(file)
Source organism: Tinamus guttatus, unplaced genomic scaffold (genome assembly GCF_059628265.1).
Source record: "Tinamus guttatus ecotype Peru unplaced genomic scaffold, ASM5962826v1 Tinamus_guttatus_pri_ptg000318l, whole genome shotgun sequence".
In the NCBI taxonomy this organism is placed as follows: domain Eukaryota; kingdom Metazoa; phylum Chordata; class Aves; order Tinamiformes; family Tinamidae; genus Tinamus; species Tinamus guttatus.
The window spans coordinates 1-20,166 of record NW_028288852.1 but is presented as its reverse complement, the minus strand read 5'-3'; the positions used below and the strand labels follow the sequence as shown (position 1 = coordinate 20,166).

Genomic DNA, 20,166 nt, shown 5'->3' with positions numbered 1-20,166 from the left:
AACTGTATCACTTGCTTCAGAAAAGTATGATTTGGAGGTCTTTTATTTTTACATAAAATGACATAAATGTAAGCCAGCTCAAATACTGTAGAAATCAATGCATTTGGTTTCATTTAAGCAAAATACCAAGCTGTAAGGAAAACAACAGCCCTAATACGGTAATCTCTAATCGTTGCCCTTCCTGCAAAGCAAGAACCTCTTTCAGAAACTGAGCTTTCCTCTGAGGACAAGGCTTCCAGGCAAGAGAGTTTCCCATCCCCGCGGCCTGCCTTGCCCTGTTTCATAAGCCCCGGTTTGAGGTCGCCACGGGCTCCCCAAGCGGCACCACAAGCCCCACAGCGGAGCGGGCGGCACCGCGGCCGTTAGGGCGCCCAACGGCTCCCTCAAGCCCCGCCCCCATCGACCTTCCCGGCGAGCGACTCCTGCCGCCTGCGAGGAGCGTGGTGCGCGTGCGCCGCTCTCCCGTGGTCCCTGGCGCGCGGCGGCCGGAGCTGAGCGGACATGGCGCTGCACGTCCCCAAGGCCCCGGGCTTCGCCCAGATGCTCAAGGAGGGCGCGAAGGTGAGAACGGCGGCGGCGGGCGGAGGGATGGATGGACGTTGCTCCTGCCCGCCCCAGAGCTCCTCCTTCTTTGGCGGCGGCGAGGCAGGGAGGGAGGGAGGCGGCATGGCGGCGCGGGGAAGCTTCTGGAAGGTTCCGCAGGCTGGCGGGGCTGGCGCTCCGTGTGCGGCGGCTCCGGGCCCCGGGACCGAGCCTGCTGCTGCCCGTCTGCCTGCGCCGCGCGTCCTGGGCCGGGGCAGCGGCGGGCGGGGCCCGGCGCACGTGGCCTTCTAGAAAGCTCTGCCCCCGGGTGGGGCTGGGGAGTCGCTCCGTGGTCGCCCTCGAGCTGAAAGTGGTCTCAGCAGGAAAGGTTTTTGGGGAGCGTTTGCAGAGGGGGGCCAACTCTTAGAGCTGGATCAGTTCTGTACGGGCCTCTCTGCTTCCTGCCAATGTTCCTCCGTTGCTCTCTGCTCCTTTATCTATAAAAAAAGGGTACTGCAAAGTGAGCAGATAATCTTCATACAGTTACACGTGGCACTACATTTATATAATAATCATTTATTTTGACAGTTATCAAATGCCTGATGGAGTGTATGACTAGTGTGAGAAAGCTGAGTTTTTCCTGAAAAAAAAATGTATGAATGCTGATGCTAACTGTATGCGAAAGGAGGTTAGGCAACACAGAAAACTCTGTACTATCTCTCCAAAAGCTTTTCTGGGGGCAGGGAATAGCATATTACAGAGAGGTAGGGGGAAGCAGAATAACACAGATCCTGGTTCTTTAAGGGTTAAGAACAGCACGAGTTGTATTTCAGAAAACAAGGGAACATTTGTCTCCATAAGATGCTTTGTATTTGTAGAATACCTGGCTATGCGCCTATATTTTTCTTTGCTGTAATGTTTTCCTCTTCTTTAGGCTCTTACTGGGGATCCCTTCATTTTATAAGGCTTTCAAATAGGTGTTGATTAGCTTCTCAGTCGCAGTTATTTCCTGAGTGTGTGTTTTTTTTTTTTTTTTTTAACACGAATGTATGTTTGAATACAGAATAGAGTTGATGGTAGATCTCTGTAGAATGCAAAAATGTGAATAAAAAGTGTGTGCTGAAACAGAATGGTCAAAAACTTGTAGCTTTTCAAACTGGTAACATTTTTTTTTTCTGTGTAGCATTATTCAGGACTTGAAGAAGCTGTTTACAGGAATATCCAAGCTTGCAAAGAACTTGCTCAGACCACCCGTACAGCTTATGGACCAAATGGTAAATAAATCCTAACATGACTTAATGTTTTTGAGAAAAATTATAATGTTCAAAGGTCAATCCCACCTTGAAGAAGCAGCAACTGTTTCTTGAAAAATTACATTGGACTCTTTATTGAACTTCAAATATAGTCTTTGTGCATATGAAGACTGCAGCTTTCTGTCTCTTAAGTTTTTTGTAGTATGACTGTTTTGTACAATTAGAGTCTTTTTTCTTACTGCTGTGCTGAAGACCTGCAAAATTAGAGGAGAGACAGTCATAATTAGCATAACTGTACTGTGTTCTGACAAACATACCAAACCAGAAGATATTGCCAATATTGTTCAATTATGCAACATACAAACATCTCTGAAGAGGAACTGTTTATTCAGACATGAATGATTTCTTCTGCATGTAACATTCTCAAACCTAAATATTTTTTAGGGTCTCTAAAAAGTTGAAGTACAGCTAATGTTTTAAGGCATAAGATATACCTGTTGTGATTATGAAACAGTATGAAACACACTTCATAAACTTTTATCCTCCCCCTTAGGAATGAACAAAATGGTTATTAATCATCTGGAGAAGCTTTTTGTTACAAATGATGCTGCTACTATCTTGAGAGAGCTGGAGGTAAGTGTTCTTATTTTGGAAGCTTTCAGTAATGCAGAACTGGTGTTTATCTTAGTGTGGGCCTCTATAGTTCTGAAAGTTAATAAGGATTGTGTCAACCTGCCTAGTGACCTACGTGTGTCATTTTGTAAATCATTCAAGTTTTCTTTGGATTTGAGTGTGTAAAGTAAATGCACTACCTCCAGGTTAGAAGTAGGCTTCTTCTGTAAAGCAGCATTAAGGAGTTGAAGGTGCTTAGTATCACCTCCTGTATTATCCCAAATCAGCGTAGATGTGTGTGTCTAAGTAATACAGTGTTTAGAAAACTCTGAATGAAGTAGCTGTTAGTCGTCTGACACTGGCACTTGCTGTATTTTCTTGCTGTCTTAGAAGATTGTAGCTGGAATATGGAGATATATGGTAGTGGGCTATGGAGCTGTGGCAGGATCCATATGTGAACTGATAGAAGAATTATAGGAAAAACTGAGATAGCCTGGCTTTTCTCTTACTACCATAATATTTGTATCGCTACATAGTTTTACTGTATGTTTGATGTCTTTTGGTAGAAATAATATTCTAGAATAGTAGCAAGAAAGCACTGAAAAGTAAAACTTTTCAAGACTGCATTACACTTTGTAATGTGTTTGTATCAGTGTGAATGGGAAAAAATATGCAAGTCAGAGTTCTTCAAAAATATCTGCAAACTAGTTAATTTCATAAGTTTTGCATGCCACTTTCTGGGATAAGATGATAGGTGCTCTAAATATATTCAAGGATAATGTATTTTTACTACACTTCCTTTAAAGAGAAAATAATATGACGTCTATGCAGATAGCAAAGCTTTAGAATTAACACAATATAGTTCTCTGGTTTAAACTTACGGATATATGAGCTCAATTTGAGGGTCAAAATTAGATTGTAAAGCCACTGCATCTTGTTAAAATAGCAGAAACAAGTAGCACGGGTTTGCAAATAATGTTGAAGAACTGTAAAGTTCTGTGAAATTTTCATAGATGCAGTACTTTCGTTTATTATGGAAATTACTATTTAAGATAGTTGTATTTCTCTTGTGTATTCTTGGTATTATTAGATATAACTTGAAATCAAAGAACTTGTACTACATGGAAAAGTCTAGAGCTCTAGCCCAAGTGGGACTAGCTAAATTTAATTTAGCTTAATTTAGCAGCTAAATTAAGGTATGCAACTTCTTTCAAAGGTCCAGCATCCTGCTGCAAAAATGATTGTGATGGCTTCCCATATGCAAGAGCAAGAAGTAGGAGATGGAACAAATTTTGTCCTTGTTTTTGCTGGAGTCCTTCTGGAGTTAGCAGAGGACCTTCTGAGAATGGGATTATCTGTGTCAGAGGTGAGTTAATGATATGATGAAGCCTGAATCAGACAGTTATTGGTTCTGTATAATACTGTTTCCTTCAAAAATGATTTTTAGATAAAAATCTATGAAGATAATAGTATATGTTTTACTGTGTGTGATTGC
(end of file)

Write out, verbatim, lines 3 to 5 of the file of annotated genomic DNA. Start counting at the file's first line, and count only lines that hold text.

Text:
In the NCBI taxonomy this organism is placed as follows: domain Eukaryota; kingdom Metazoa; phylum Chordata; class Aves; order Tinamiformes; family Tinamidae; genus Tinamus; species Tinamus guttatus.
The window spans coordinates 1-20,166 of record NW_028288852.1 but is presented as its reverse complement, the minus strand read 5'-3'; the positions used below and the strand labels follow the sequence as shown (position 1 = coordinate 20,166).

Genomic DNA, 20,166 nt, shown 5'->3' with positions numbered 1-20,166 from the left: